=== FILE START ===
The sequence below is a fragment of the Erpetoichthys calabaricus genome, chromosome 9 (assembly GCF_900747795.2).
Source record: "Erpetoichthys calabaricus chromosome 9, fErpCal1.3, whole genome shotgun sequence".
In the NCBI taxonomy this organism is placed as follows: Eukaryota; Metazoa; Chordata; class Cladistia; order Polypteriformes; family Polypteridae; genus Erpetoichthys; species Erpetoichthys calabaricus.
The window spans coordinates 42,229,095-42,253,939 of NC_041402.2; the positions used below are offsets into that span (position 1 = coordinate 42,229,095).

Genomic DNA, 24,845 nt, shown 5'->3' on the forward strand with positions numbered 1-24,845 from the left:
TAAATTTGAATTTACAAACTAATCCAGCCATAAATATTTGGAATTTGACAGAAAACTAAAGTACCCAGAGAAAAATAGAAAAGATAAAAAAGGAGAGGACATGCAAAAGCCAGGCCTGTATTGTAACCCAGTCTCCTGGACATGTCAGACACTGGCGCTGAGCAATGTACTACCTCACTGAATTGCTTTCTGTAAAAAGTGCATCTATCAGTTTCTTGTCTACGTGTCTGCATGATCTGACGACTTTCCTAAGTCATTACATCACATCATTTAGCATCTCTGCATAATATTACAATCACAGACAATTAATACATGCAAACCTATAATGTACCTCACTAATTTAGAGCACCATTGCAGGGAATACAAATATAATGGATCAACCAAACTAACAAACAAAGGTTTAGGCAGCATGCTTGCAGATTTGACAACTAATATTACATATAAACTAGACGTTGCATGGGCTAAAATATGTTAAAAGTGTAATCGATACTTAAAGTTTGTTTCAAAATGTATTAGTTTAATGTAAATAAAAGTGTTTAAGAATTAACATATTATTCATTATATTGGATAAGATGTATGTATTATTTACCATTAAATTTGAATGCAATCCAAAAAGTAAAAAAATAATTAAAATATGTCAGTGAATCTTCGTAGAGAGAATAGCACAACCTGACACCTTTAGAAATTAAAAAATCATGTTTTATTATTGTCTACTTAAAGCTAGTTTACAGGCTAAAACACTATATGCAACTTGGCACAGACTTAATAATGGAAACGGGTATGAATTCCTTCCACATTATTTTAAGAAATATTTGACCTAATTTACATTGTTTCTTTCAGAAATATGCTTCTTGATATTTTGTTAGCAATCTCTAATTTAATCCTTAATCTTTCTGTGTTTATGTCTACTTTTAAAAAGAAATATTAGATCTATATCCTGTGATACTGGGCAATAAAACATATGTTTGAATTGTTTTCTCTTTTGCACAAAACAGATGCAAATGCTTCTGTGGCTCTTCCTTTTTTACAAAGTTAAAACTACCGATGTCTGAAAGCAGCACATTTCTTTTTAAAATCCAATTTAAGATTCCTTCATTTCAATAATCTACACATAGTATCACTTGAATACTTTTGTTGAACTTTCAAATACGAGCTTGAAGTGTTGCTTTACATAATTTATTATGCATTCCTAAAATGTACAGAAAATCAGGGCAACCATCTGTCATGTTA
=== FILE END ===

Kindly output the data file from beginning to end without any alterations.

The sequence below is a fragment of the Erpetoichthys calabaricus genome, chromosome 9 (assembly GCF_900747795.2).
Source record: "Erpetoichthys calabaricus chromosome 9, fErpCal1.3, whole genome shotgun sequence".
In the NCBI taxonomy this organism is placed as follows: Eukaryota; Metazoa; Chordata; class Cladistia; order Polypteriformes; family Polypteridae; genus Erpetoichthys; species Erpetoichthys calabaricus.
The window spans coordinates 42,229,095-42,253,939 of NC_041402.2; the positions used below are offsets into that span (position 1 = coordinate 42,229,095).

Genomic DNA, 24,845 nt, shown 5'->3' on the forward strand with positions numbered 1-24,845 from the left:
TAAATTTGAATTTACAAACTAATCCAGCCATAAATATTTGGAATTTGACAGAAAACTAAAGTACCCAGAGAAAAATAGAAAAGATAAAAAAGGAGAGGACATGCAAAAGCCAGGCCTGTATTGTAACCCAGTCTCCTGGACATGTCAGACACTGGCGCTGAGCAATGTACTACCTCACTGAATTGCTTTCTGTAAAAAGTGCATCTATCAGTTTCTTGTCTACGTGTCTGCATGATCTGACGACTTTCCTAAGTCATTACATCACATCATTTAGCATCTCTGCATAATATTACAATCACAGACAATTAATACATGCAAACCTATAATGTACCTCACTAATTTAGAGCACCATTGCAGGGAATACAAATATAATGGATCAACCAAACTAACAAACAAAGGTTTAGGCAGCATGCTTGCAGATTTGACAACTAATATTACATATAAACTAGACGTTGCATGGGCTAAAATATGTTAAAAGTGTAATCGATACTTAAAGTTTGTTTCAAAATGTATTAGTTTAATGTAAATAAAAGTGTTTAAGAATTAACATATTATTCATTATATTGGATAAGATGTATGTATTATTTACCATTAAATTTGAATGCAATCCAAAAAGTAAAAAAATAATTAAAATATGTCAGTGAATCTTCGTAGAGAGAATAGCACAACCTGACACCTTTAGAAATTAAAAAATCATGTTTTATTATTGTCTACTTAAAGCTAGTTTACAGGCTAAAACACTATATGCAACTTGGCACAGACTTAATAATGGAAACGGGTATGAATTCCTTCCACATTATTTTAAGAAATATTTGACCTAATTTACATTGTTTCTTTCAGAAATATGCTTCTTGATATTTTGTTAGCAATCTCTAATTTAATCCTTAATCTTTCTGTGTTTATGTCTACTTTTAAAAAGAAATATTAGATCTATATCCTGTGATACTGGGCAATAAAACATATGTTTGAATTGTTTTCTCTTTTGCACAAAACAGATGCAAATGCTTCTGTGGCTCTTCCTTTTTTACAAAGTTAAAACTACCGATGTCTGAAAGCAGCACATTTCTTTTTAAAATCCAATTTAAGATTCCTTCATTTCAATAATCTACACATAGTATCACTTGAATACTTTTGTTGAACTTTCAAATACGAGCTTGAAGTGTTGCTTTACATAATTTATTATGCATTCCTAAAATGTACAGAAAATCAGGGCAACCATCTGTCATGTTA